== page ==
Global Security: Non-Proliferation - Foreign Affairs Committee Contents

Submission from Dr David Lowry


  On 5 November I listened to three witnesses give oral testimony before the FASC. These comprised respectively Professor Malcolm Chalmers, Professor of International Politics, Bradford University, and Professorial Fellow, Royal United Services Institute, and Mark Fitzpatrick, Senior Fellow for Non-Proliferation, International Institute for Strategic Studies and Director, IISS Non-Proliferation and Disarmament Programme, presented together, followed by an excellent and impressively incisive contribution by Baroness Williams of Crosby, Adviser to the United Kingdom Prime Minister on Non-Proliferation; Member, International Commission on Nuclear Non-Proliferation and Disarmament .

  Mr Fitzpatrick, an American citizen, gave the impression that the United Kingdom's own glacially slow progress on meeting its own nuclear disarmament obligations—under the NPT and other treaties—would have no impact on Iran's atomic aspirations, as he sees them. He said, in terms:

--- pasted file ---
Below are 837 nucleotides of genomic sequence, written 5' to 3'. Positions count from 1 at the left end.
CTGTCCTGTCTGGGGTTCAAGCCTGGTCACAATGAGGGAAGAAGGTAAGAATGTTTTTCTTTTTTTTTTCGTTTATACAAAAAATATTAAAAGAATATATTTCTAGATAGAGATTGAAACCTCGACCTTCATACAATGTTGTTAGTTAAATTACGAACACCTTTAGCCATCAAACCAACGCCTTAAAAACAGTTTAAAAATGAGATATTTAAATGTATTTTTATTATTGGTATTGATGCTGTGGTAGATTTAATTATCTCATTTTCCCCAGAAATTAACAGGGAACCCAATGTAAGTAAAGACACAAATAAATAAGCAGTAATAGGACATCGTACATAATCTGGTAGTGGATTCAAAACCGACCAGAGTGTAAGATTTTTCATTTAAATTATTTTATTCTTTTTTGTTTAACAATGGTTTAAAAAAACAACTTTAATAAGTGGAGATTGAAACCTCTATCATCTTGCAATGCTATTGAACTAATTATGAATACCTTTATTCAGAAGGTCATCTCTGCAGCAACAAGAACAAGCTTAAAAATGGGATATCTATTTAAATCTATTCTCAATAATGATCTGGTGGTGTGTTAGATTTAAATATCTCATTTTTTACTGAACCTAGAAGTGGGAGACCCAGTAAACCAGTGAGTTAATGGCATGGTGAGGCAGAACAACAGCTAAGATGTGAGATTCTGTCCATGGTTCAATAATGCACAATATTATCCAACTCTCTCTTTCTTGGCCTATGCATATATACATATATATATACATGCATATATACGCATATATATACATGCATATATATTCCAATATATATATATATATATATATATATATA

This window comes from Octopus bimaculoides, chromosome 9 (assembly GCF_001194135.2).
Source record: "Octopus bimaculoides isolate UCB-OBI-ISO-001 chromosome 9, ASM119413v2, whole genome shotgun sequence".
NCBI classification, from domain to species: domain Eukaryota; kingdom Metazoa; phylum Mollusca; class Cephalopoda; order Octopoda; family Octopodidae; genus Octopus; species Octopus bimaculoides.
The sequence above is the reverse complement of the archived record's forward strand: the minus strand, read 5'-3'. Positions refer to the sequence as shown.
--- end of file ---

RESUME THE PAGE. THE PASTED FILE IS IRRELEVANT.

"I do not think that Iran would change based on what the United Kingdom does with its own nuclear policy; Iran's pursuit has nothing to do with the United Kingdom."

  Based on some thirty years experience of nuclear policy, nuclear security and nuclear proliferation analysis, some of it as co-founder and director of the European Proliferation Information Centre (now defunct), I disagree.

  Below I have compiled a collection of my recent writings on member state compliance with NPT, and related asymmetrical obligations on States Parties to the NPT, to demonstrate that what self-appointed nuclear weapons states such as the United Kingdom does, has a material diplomatic impact on states such as Iran, which have ambiguous atomic status.

  I would be very pleased to give further evidence if you would find that helped the Inquriy. Otherwise, please do publish this evidence.

Dr David Lowry

Environmental Policy and Research consultant, specialising in nuclear materials and security matters

20 November 2008

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